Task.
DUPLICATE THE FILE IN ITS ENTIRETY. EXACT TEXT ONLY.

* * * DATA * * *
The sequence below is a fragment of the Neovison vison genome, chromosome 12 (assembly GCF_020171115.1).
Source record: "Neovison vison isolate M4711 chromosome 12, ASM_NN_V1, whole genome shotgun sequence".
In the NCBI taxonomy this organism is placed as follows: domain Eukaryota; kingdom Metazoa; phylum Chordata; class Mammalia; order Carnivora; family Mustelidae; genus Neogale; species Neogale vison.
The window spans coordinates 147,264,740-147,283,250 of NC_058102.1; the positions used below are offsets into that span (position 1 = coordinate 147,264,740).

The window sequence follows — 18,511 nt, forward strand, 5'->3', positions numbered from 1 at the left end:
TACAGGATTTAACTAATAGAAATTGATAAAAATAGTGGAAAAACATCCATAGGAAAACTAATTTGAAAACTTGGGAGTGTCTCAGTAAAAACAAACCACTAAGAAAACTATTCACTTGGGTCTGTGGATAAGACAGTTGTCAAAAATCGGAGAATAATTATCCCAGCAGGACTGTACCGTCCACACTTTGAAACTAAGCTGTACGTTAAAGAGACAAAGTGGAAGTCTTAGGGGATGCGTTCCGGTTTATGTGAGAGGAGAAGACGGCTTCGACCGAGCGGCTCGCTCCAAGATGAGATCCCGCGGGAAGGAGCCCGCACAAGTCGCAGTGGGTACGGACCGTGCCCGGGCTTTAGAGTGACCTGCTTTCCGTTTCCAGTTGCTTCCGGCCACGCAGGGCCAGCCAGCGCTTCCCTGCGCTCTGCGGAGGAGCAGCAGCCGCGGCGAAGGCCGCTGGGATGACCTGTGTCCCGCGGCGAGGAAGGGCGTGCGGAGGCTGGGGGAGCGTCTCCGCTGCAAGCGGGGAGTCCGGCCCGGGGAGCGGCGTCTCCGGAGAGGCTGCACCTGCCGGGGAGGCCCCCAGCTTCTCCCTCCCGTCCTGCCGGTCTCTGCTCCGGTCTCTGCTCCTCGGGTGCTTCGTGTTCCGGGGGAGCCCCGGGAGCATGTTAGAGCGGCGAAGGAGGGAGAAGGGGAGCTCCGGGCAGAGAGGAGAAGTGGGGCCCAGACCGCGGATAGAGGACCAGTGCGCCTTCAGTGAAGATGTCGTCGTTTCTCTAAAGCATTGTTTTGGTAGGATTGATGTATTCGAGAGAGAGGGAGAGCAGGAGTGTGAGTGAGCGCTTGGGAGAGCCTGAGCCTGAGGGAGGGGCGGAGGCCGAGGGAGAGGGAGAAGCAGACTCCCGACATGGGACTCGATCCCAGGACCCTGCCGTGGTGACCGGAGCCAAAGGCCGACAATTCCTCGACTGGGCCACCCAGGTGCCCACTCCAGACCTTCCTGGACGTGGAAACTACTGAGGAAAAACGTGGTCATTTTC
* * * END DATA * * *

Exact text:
The sequence below is a fragment of the Neovison vison genome, chromosome 12 (assembly GCF_020171115.1).
Source record: "Neovison vison isolate M4711 chromosome 12, ASM_NN_V1, whole genome shotgun sequence".
In the NCBI taxonomy this organism is placed as follows: domain Eukaryota; kingdom Metazoa; phylum Chordata; class Mammalia; order Carnivora; family Mustelidae; genus Neogale; species Neogale vison.
The window spans coordinates 147,264,740-147,283,250 of NC_058102.1; the positions used below are offsets into that span (position 1 = coordinate 147,264,740).

The window sequence follows — 18,511 nt, forward strand, 5'->3', positions numbered from 1 at the left end:
TACAGGATTTAACTAATAGAAATTGATAAAAATAGTGGAAAAACATCCATAGGAAAACTAATTTGAAAACTTGGGAGTGTCTCAGTAAAAACAAACCACTAAGAAAACTATTCACTTGGGTCTGTGGATAAGACAGTTGTCAAAAATCGGAGAATAATTATCCCAGCAGGACTGTACCGTCCACACTTTGAAACTAAGCTGTACGTTAAAGAGACAAAGTGGAAGTCTTAGGGGATGCGTTCCGGTTTATGTGAGAGGAGAAGACGGCTTCGACCGAGCGGCTCGCTCCAAGATGAGATCCCGCGGGAAGGAGCCCGCACAAGTCGCAGTGGGTACGGACCGTGCCCGGGCTTTAGAGTGACCTGCTTTCCGTTTCCAGTTGCTTCCGGCCACGCAGGGCCAGCCAGCGCTTCCCTGCGCTCTGCGGAGGAGCAGCAGCCGCGGCGAAGGCCGCTGGGATGACCTGTGTCCCGCGGCGAGGAAGGGCGTGCGGAGGCTGGGGGAGCGTCTCCGCTGCAAGCGGGGAGTCCGGCCCGGGGAGCGGCGTCTCCGGAGAGGCTGCACCTGCCGGGGAGGCCCCCAGCTTCTCCCTCCCGTCCTGCCGGTCTCTGCTCCGGTCTCTGCTCCTCGGGTGCTTCGTGTTCCGGGGGAGCCCCGGGAGCATGTTAGAGCGGCGAAGGAGGGAGAAGGGGAGCTCCGGGCAGAGAGGAGAAGTGGGGCCCAGACCGCGGATAGAGGACCAGTGCGCCTTCAGTGAAGATGTCGTCGTTTCTCTAAAGCATTGTTTTGGTAGGATTGATGTATTCGAGAGAGAGGGAGAGCAGGAGTGTGAGTGAGCGCTTGGGAGAGCCTGAGCCTGAGGGAGGGGCGGAGGCCGAGGGAGAGGGAGAAGCAGACTCCCGACATGGGACTCGATCCCAGGACCCTGCCGTGGTGACCGGAGCCAAAGGCCGACAATTCCTCGACTGGGCCACCCAGGTGCCCACTCCAGACCTTCCTGGACGTGGAAACTACTGAGGAAAAACGTGGTCATTTTC